Luxurious Magazine Road Test: The Lotus Elise Cup 250

Lotus Elise Cup 250 being driven

On the outside
When peering at the Lotus Elise Cup 250, it’s almost more race car than a sports car, and is perfectly suited to the track environment, as it is to the road. Elements that give this away are the downforce-inducing front splitter, the pronounced side scoops, the arc-shaped rear wing with Union Jack tips, highlighting the car’s ‘designed and built in Britain’ status, and the central tailpipe (available with a stainless steel or titanium finish) that sits under the rear diffuser.

When it comes to configuring the exterior, there are two solid colours to choose from (i.e. red and yellow), and a further 21 metallic, premium and pearl options, including the striking orange shade of our test car, which was the very subject of the press shots.

The lines and curves on the car

The lines and curves of the Lotus Elise Cup 250 are a work of art, not just from an aesthetics point of view, but it’s easy to see that every detail serves a precise function, rather than having merely been styled to look pretty. For example, the gloss black 10-spoke alloys and polycarbonate rear screen have been chosen to save some vital kilos, and the use of titanium, aluminium and carbon fibre plays an important role in enhancing the car’s performance, and for the delivery of an optimal weight distribution.

The interior of the Lotus Elise Cup 250

On the inside
First thing’s first, there’s no graceful way of getting in and out of this car, as you haul your bottom and legs over the wide sills. You’ll then be greeted with an interior that’s relatively sparse, but functional, as the design of the Lotus Elise Cup 250 has been heavily influenced by the track. The carbon fibre sports seats, which have elegant cut-outs in the headrests, are furnished with black Alcantara® and orange contrast stitching, a theme which also applies throughout the cabin.

Although not plush with padding, presumably to keep the weight to a minimum as per the renowned Lotus philosophy instigated by founder Colin Chapman, they are very comfortable and supportive. Covered solely by a thin fabric layer, and as the driving position is relatively low slung, your heels rest on the floor of the aluminium tub, which is visible all around the base of the footwells.

Aluminium gear stick in the Elise Cup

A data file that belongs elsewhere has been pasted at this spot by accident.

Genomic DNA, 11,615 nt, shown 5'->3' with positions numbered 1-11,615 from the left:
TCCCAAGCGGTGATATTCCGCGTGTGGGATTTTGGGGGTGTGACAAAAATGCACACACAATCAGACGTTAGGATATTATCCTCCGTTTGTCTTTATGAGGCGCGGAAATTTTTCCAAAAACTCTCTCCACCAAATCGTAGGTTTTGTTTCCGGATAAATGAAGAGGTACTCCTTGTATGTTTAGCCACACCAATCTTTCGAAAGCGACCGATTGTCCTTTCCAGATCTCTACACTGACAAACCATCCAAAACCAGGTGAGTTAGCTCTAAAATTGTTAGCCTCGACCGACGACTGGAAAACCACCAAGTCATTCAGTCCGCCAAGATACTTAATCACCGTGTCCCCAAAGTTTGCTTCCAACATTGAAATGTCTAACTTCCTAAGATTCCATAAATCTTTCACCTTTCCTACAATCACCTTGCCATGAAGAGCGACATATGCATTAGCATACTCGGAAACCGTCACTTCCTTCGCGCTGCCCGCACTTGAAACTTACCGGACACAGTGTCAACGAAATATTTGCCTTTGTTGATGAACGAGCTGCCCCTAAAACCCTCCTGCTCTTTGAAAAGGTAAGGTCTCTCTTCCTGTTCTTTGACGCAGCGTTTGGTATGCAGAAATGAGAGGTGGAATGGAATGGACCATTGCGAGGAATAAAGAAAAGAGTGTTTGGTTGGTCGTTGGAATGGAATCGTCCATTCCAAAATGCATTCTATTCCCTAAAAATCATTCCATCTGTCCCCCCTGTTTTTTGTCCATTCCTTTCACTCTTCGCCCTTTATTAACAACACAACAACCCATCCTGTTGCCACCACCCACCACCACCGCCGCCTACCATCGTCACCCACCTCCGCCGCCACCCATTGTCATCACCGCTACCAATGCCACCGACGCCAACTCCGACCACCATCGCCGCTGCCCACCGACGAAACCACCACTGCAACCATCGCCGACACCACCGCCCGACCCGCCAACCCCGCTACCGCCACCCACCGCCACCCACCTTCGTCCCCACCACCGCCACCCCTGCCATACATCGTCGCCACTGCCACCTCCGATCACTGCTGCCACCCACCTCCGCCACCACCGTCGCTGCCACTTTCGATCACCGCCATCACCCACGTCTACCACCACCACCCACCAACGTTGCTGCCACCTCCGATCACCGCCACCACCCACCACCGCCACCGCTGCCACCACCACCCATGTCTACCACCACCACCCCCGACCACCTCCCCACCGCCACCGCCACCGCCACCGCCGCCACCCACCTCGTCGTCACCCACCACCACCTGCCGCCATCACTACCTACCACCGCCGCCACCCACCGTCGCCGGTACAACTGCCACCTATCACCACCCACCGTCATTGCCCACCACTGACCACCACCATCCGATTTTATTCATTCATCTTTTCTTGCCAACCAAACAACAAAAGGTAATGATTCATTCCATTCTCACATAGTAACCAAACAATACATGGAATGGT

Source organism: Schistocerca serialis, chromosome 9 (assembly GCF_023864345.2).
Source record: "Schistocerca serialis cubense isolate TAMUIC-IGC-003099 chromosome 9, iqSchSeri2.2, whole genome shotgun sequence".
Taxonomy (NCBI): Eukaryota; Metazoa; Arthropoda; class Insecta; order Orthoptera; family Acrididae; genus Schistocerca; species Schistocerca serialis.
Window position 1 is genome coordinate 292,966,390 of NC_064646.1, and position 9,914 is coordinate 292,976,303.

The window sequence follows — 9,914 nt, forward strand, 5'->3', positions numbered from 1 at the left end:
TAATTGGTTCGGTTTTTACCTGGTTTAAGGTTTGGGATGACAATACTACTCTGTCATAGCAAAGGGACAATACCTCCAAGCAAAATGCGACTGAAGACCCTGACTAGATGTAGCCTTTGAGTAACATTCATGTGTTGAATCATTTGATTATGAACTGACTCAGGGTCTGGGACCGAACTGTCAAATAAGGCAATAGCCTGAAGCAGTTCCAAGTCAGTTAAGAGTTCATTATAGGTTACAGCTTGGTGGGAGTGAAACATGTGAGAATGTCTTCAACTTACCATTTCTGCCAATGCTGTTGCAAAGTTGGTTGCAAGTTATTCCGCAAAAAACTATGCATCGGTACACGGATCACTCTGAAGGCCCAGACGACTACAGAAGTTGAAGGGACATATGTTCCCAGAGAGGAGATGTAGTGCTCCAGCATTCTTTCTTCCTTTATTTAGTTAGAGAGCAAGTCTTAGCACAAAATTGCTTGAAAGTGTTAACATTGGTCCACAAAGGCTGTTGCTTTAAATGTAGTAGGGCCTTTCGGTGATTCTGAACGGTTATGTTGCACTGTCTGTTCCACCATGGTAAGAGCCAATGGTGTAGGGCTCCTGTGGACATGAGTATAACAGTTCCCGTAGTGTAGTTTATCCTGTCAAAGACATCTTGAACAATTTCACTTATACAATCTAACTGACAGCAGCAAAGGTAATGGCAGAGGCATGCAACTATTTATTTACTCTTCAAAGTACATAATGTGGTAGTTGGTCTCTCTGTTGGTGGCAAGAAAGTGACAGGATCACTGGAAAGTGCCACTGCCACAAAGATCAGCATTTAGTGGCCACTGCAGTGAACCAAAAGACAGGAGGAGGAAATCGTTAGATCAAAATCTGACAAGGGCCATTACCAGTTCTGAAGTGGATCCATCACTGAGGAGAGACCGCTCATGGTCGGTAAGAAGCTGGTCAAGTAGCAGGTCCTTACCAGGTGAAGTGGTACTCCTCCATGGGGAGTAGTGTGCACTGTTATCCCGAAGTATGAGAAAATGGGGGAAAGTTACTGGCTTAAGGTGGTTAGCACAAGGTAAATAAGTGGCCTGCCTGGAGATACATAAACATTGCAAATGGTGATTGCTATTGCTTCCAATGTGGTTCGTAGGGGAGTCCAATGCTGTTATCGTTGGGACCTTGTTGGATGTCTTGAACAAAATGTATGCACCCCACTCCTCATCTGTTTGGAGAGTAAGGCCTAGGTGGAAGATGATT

The exposed aluminium gear shifter is a true masterpiece and a standout feature, and it’s not often that you get to see the inner workings of the transmission as you change gear, what Lotus calls an “open-gate design”.

If you’re used to some mod cons, there simply aren’t any. Although this model comes equipped with electric windows, the doors mirrors are adjusted by hand. There’s also no glovebox, and not even any visors to pull down at the top of the windscreen when the light gets very bright, so taking a pair of sunglasses is strongly advised if the weather’s good.

The best it gets is the latest generation Sony in-car entertainment system with iPod® connectivity, Bluetooth® functionality and uprated loudspeakers. In the passenger storage compartment, you’ll also find a USB charging socket tucked away.

Our test car came with the black soft-top roof, although the Elise Cup 250 can be spec’d by buyers with a carbon fibre or black hardtop. It’s easy to operate and, through a series of clicks and clips, it can be removed, rolled up (to be stowed in the boot) and re-applied in a few minutes by the time you have made sure that everything is secure and watertight.

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Luxurious Magazine Road Test: The Lotus Elise Cup 250 2

Simon Wittenberg

Senior Editorial Contributor

Born in the Grand Duchy of Luxembourg, and now based in London, Simon Wittenberg is the senior editorial contributor to Luxurious Magazine® reporting directly to Paul Godbold. A specialist in the automotive sector, he has now expanded his repertoire to encompass all aspects relating to luxury and lifestyle. Simon has worked with some of the world’s most iconic marques such as Lotus Cars, Ferrari and Tesla Motors. His passions include luxury goods, motorsport, fine dining and travel.

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